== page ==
Rabbi has initiated the conversation with a unique proposal
by LYN JERDE (Telegraph Herald - Dubuque, IA)
I'm not 100 percent sure of the proper pronunciation of hechsher tzedek. But I'm so intrigued by the concept, I wonder if it ought to extend beyond Judaism and be embraced in some form by all religious faiths.
A hechsher tzedek is a declaration that Minnesota rabbi Morris Allen proposes to include on kosher food products -- that not only were the slaughtered animals treated humanely in accordance with Jewish law, but also that the workers in the slaughterhouse were treated with justice.
The idea stemmed from Allen's visits to Agriprocessors, a world-famous kosher meat production center in Postville, Iowa. Originally, he came to the Agriprocessors plant to lobby for the availability of less expensive cuts of kosher meat.
But, when Allen talked to an employee on the killing floor, the employee said he had worked around rabbis for 10 years -- and while the rabbis always were concerned about the humane treatment of the animals that were being slaughtered, they'd never asked the worker, "What's it like for you to work here?"
Humane treatment of employees is at least as vital a component of Jewish ethics as humane treatment of livestock, Allen suggested in an article written by Pam Miller, the Minneapolis Star-Tribune's top-notch religion reporter.
Miller also reported that Agriprocessors takes issue with assertions, published in a 2006 edition of the Jewish newspaper "The Forward," that its workers are mistreated. With only third-hand information, I'm in no position to judge that specific workplace.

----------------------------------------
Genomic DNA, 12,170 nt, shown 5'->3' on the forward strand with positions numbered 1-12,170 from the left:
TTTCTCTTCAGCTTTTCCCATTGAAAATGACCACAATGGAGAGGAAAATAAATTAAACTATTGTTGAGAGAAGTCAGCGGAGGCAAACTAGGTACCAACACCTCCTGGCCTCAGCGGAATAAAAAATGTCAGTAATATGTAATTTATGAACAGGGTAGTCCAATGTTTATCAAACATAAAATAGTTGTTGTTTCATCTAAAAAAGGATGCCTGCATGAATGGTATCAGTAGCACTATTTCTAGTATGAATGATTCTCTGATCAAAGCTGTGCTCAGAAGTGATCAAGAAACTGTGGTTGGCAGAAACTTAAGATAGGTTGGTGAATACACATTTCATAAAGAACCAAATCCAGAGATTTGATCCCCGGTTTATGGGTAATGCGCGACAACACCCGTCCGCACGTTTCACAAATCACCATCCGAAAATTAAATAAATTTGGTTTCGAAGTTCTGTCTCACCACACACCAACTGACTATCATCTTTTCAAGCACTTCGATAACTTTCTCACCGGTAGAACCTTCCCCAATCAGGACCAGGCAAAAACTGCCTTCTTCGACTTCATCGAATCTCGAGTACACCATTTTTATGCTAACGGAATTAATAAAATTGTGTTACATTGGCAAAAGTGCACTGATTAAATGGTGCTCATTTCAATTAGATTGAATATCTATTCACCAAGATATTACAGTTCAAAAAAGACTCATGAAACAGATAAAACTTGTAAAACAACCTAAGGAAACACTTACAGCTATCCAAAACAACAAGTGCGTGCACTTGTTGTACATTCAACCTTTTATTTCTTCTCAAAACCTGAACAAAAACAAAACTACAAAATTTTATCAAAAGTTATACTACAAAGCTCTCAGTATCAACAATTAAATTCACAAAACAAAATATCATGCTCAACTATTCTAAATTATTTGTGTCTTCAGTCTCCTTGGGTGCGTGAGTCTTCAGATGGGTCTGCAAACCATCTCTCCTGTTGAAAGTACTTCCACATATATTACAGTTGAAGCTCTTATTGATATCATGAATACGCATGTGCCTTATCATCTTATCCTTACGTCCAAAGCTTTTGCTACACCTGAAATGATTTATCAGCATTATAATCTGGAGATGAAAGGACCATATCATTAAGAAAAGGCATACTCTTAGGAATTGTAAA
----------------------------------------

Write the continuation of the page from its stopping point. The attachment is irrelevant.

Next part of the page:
But I applaud Allen for raising a question that rarely makes its way into current religious rhetoric: What does God require in terms of how employers treat employees?
I'm not talking strictly about legality. Lawmakers and lawyers are mired in sticky job-related issues, including wage and benefits, workplace safety, unions, immigration, the Family Medical Leave Act, the Americans With Disabilities Act and the power and limitations of labor unions.
I'm talking about the one-on-one relationship between God and anyone who, in any way, benefits from the labor of others, from the CEO with an eight-figure income to the homeowner who pays a neighbor kid to mow the lawn.
If one wanted to label one's products, or oneself, as conforming to hechsher tzedek -- as meeting God's standards for justice -- what would be the criteria?
I believe it would require more than minimal conformity to the letter of existing secular statutes regarding wages and working conditions.
I believe it would require, at times, that an employer utter a business blasphemy -- that justice for workers has a cost, but some things matter more to God than the amount on the bottom line.
And, yes, I believe it must inevitably include a conversation about God's requirement that workers treat their employers with justice, too.
If Allen were to implement his idea -- if Jewish authorities were to start stamping kosher products with some sort of hechsher tzedek seal of approval -- it would be a daunting task to establish the standards and oversee their enforcement.
But it's a good work, a mitzvah, that Allen even initiated the conversation.
I hope it prompts people of all faiths, whether they're employers or employees or both, to search their scriptures and their souls.